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Tim Bousquet is the editor and publisher of the Halifax Examiner. Twitter @Tim_Bousquet Mastodon

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  1. Are you allowed to report that the publication ban passes if it does or would that be considered violating the ban itself?

  2. The judges in Nova Scotia courts actually ask if anyone in the room opposes the ban? How civilized. In New Brunswick, they don’t do that, and cook it up on agreement between counsel without anything served or filed as to why there should be a ban.

    And for bans under s,486.5 of the Criminal Code, the courts simply ignore the requirements of the statutory section and grant the ban if asked. None of the things required in the section are ever served and filed — I mean, literally, never, ever. (If anyone in New Brunswick can tell me of a instance where the section was complied with in full, let me know.) The lawyers are too lazy to file such documents, and the judges let them get away with it. They are content to do nothing until someone formally challenges the ban.

    The first question a judge should ask on any request for a publication ban or order sealing documents is “what is my authority to do that?” A judge should always demand statutory citations and case law, particularly since it seems that few New Brunswick judges know much about the appellate law governing open courts and publication bans.

    As to illegally closed council meetings, my view is that any time councillors meet to discuss public business, it is a council meeting, and it is up to them to justify going in camera under one of the statutory exceptions. The problem is it is hard to challenge them because you don’t know exactly what was discussed, and minutes aren’t taken at in camera meetings. Unlike Ontario, which has a process with teeth for complaining about such things, here in NB you have few options.

    I have tried an indirect attack, doing an access to information request for the documents used in such meetings, including any notes taken by the councillors themselves, and arguing to the Commissioner that since the meeting was held illegally, the documents should be produced. But the access to information process is broken here in NB, with the commissioner giving himself 90 business days to complete an appeal, at which time of course the matter is usually long out of the news cycle.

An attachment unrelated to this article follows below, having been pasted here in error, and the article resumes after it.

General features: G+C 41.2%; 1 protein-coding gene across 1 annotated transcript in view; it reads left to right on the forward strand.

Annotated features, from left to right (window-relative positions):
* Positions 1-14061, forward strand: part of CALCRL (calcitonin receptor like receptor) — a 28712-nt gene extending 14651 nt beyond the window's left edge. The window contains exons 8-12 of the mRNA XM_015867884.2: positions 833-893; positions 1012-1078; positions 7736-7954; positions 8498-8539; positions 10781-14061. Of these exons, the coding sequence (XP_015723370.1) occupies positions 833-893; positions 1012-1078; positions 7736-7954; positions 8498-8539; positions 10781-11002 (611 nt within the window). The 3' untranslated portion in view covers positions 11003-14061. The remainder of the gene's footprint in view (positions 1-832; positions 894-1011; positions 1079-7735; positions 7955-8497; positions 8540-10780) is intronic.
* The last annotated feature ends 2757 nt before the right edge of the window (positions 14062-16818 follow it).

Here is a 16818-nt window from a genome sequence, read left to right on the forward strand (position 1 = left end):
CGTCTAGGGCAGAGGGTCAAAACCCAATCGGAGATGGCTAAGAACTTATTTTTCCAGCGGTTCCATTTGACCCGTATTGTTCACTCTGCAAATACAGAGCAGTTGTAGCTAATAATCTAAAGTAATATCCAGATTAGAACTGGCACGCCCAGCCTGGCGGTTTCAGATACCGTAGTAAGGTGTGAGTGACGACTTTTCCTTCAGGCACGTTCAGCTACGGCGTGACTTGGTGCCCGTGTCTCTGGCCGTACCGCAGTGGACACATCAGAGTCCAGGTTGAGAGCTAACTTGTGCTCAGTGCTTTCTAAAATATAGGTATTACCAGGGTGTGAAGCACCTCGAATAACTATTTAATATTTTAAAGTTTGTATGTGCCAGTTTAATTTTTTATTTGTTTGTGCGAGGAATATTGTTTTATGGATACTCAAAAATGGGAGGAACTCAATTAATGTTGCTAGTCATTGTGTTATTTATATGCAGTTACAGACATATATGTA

3. HRM hires a person as a clerk. The position is listed in the contract between the union and HRM. The person does not like unions and does not want to be forced into the union. The new hire loses the argument and is forced to join the union and pay the union dues.
    CUPE cannot have it both ways.
    (Good to see your appearance in court has resulted in a positive outcome.)

    1. CUPE is not asking to have it both ways. They are simply asking to have it one way: their way. They are asking for recognition of their right to decide who they want in their union. They DO WANT all workers in any bargaining unit receiving the benefits of a bargained contract; they DO NOT WANT sex offenders, or one would imagine, other reprehensible individuals such as, pedophiles, terrorists, satanists, white supremacists, gay bashers etc. and so on. This is the same right to limit membership rightly claimed by every church congregation, Canadian Legion, boy scout group, Kiwanis Club, Women’s Institute, garden club and every other group of Canadian citizens who freely choose to group together for any purpose important to them. It comes with the right to free association guaranteed in our Charter of Rights and Freedoms.

      1. It is not the same right.
        If you are offered work in HRM almost all positions are in a unionised situation.
        The organisations you list are not employers. CUPE will lose and they are posturing, knowing that they will lose.